"Roadmap for a healthier future"

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Oyewale Tomori, president of the Nigerian Academy of Science, in his talk about infectious disease control and prevention, vigorously argued that individual countries have to invest in their own public health systems if they are going to control diseases like Ebola. International cooperation is good, but if a country can’t contain its own diseases, then they will spread out of control.

“The weakest link in the chain is in the country itself,” said Tomori. “Cutting corners will not lead to excellence.”

The fight against disease will also mean preserving our most effective existing defenses. Anthony So of the Global Health Signature Initiative of the Johns Hopkins Bloomberg School of Public Health discussed the importance of combating the growing problem of resistance developing to many of our antimicrobial drugs.

Frighteningly, a 2015 study found colistin, an antibiotic that serves as the last line of defence, became less effective in China where it was widely being used in farm animals. In response, China reduced the non-therapeutic use of the drug in livestock by 30%. So noted that China could go even further, taking advantage of a remarkable opportunity to simultaneously promote healthier lifestyles by reducing the population’s meat consumption.

”Many would argue that the drug should be removed entirely from farm animals,” said So. “Otherwise we might wind up with everybody’s nightmare: A superbug that is pan-resistant to antibiotics.”

Major health challenges don’t only come in the form of infectious diseases. Addiction, mental health, and non-communicable diseases such as diabetes and cancer are also growing concerns as people worldwide live longer lives. But the best way to control these diseases is to encourage healthy lifestyles.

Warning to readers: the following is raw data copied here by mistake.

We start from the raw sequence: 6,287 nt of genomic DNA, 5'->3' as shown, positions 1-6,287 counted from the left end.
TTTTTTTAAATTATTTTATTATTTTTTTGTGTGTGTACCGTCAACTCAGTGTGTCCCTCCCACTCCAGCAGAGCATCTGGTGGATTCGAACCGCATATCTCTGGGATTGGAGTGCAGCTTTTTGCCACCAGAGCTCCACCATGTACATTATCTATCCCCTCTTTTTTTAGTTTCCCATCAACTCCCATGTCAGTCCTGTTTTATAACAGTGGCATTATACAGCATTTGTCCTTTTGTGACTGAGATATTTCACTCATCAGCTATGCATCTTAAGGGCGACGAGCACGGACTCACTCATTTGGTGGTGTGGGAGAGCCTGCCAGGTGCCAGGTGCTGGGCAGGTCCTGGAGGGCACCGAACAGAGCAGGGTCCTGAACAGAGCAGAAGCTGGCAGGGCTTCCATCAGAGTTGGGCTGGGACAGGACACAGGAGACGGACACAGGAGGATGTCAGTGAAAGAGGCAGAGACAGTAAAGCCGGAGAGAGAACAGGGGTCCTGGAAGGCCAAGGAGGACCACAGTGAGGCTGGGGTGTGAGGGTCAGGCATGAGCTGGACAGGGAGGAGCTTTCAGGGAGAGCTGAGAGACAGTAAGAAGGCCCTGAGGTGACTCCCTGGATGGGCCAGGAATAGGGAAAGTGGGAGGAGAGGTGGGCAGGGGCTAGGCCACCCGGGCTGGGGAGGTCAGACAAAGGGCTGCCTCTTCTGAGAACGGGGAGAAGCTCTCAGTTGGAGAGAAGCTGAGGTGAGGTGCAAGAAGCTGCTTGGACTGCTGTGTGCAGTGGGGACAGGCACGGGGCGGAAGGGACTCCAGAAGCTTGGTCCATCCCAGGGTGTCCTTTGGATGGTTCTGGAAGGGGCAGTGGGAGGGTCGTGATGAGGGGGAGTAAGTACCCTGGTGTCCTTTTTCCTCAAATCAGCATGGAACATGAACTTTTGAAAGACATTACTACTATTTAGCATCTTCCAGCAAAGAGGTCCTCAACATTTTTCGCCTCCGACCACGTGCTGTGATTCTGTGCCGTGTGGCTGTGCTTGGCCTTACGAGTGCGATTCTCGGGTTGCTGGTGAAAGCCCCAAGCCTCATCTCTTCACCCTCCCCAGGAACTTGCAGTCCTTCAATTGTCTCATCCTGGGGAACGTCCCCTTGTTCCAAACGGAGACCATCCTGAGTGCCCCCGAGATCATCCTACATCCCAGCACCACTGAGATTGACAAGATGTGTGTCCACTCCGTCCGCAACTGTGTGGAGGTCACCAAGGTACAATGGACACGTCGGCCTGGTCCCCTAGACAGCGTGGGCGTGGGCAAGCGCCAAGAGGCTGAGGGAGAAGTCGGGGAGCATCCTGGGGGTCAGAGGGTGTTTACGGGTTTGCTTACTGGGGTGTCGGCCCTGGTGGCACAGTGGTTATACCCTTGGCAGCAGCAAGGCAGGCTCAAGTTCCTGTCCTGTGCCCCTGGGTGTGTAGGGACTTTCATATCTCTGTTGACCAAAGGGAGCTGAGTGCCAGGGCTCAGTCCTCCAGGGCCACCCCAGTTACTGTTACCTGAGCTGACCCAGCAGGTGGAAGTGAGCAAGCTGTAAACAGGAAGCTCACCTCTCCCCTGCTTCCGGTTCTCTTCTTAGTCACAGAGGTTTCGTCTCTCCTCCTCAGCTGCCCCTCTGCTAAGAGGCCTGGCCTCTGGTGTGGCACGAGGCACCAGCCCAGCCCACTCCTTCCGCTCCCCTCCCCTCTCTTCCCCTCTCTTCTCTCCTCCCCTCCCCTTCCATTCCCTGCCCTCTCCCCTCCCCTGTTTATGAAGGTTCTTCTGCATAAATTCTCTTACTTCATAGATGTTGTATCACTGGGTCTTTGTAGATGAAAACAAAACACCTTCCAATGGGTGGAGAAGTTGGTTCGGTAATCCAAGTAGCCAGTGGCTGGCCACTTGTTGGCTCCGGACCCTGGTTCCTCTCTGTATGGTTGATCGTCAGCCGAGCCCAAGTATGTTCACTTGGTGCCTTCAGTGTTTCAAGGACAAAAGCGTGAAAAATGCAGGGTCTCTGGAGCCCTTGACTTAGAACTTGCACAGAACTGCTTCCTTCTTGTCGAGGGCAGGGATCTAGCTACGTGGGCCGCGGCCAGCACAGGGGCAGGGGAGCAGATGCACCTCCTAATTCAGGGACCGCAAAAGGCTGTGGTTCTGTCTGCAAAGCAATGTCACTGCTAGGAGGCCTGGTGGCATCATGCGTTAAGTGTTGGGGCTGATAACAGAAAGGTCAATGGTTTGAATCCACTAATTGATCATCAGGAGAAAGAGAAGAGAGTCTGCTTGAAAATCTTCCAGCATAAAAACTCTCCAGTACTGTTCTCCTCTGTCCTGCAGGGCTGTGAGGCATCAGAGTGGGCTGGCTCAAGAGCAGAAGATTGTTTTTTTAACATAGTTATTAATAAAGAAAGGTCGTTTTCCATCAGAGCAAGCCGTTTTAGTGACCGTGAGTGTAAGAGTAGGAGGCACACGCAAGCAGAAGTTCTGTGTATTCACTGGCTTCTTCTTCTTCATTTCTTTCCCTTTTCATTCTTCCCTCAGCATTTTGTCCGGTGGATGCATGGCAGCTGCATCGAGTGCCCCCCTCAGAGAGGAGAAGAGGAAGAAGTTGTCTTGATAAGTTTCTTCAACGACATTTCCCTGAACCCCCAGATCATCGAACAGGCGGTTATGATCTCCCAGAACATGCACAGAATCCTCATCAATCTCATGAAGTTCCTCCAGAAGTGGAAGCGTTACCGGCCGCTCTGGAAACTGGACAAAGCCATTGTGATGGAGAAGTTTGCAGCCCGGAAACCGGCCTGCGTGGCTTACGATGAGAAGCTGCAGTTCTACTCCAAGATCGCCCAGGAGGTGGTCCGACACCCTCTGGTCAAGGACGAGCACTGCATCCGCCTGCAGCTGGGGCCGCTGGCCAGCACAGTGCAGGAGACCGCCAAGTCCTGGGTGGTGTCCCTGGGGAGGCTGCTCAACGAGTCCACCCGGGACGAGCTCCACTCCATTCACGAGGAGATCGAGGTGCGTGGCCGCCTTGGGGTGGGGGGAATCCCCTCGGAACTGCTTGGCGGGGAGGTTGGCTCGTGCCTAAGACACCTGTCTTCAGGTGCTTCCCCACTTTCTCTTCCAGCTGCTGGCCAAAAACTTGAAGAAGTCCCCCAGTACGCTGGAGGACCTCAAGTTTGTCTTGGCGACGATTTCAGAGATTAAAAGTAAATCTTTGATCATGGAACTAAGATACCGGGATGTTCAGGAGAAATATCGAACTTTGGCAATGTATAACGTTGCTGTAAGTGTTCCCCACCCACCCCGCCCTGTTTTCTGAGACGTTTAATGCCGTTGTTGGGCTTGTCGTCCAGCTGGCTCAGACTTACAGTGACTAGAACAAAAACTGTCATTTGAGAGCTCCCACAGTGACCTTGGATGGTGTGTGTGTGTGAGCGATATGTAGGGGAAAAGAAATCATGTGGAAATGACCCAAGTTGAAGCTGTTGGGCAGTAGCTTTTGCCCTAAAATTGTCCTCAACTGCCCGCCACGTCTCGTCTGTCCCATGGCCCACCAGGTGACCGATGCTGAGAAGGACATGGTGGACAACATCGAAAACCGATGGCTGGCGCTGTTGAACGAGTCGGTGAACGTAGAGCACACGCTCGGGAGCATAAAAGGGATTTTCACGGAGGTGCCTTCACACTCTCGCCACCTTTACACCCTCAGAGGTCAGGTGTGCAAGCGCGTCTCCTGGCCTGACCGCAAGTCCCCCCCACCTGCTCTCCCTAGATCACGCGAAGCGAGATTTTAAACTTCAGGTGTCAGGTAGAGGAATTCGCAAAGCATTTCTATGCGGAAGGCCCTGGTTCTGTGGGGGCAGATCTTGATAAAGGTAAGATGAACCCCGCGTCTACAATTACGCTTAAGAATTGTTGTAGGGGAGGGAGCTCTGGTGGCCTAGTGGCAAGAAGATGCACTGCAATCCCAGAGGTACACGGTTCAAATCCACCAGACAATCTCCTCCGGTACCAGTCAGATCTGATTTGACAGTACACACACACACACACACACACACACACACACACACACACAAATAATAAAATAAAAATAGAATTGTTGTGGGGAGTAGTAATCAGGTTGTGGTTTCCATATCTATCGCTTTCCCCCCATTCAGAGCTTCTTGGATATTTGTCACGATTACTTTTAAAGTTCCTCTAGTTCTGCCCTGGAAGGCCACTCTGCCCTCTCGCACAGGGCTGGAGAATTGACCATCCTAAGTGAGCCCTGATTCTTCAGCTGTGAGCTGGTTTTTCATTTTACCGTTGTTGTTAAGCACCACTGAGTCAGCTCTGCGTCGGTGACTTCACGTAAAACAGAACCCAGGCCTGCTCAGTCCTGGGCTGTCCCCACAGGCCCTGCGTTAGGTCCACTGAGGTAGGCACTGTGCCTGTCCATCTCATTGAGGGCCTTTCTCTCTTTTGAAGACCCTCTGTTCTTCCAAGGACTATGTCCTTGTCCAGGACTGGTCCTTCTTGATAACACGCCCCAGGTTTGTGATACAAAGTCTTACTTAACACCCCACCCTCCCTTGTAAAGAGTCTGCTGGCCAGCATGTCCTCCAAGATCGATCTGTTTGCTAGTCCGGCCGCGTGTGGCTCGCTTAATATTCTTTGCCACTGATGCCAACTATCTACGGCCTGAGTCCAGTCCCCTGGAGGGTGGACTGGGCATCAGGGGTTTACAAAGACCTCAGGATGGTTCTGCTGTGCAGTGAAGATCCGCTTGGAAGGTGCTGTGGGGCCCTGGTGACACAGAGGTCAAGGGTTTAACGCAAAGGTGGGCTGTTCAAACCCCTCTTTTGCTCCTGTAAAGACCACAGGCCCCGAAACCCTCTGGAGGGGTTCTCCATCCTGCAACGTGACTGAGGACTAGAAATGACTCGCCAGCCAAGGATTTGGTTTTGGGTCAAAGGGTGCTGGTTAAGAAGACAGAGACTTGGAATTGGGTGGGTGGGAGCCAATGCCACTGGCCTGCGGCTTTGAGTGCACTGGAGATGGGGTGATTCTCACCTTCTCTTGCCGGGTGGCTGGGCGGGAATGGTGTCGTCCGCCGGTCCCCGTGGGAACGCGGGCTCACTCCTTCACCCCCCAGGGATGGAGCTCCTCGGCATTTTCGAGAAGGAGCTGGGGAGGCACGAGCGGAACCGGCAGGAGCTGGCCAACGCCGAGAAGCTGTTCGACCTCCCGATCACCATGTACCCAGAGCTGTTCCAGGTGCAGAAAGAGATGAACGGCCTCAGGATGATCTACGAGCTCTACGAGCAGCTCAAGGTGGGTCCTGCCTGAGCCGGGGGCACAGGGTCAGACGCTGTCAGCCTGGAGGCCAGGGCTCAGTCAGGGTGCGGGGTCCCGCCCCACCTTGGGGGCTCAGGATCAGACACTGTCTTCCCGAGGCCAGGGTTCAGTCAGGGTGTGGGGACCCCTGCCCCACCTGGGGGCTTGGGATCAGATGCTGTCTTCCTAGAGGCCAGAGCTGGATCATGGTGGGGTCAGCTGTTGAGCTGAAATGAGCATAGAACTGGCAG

Smoking is one major problem that the world must confront confirmed Kelvin Chuan Heng Khow of the Tobacco Free Initiative and World Health Organization, in his talk highlighting the importance of tobacco control. About 80-90% of smokers begin the extremely addictive habit before the age of 18, he pointed out, including some 25% before the age of 10.

“It’s the only legal consumer product that can kill two-thirds of its consumers when used according to manufacturer’s instructions,” said Khow. “Up to a billion deaths in the next century are possible if there’s no change.”

The topic of promoting health was also discussed from several other diverse angles. One session focused on the role of traditional medicine in the future of promoting health, while other speakers explored how to approach health issues amid urban expansion and how social marketing can guide people toward healthier behaviour. The final session investigated transforming the health sector and how to build capacity in developing and emerging and economies while reaching everyone – leaving no-one behind – including in developed economies.

The IAP for Health conference was organized in collaboration with the Chinese Academy of Medical Sciences and Peking Union Medical College, and sponsored by the China Health and Medical Development Foundation.

By Sean Treacy, TWAS Public Information Office